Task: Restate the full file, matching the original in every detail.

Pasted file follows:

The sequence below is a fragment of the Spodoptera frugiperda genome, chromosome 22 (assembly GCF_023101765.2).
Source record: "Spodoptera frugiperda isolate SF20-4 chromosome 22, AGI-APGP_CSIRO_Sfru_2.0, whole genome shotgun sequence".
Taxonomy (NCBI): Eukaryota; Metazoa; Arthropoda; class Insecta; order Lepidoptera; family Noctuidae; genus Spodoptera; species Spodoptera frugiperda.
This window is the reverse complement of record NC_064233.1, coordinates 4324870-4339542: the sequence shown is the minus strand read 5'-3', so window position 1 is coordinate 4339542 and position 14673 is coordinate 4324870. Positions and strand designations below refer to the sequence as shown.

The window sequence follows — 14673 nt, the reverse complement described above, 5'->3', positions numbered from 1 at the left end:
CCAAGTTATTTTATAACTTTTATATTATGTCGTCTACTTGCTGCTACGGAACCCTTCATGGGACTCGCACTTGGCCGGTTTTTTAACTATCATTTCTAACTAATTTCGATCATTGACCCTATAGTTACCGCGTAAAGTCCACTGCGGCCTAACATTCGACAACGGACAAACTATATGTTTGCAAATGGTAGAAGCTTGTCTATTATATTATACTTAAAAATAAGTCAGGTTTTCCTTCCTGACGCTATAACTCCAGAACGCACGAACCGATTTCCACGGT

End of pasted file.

The sequence below is a fragment of the Spodoptera frugiperda genome, chromosome 22 (assembly GCF_023101765.2).
Source record: "Spodoptera frugiperda isolate SF20-4 chromosome 22, AGI-APGP_CSIRO_Sfru_2.0, whole genome shotgun sequence".
Taxonomy (NCBI): Eukaryota; Metazoa; Arthropoda; class Insecta; order Lepidoptera; family Noctuidae; genus Spodoptera; species Spodoptera frugiperda.
This window is the reverse complement of record NC_064233.1, coordinates 4324870-4339542: the sequence shown is the minus strand read 5'-3', so window position 1 is coordinate 4339542 and position 14673 is coordinate 4324870. Positions and strand designations below refer to the sequence as shown.

The window sequence follows — 14673 nt, the reverse complement described above, 5'->3', positions numbered from 1 at the left end:
CCAAGTTATTTTATAACTTTTATATTATGTCGTCTACTTGCTGCTACGGAACCCTTCATGGGACTCGCACTTGGCCGGTTTTTTAACTATCATTTCTAACTAATTTCGATCATTGACCCTATAGTTACCGCGTAAAGTCCACTGCGGCCTAACATTCGACAACGGACAAACTATATGTTTGCAAATGGTAGAAGCTTGTCTATTATATTATACTTAAAAATAAGTCAGGTTTTCCTTCCTGACGCTATAACTCCAGAACGCACGAACCGATTTCCACGGT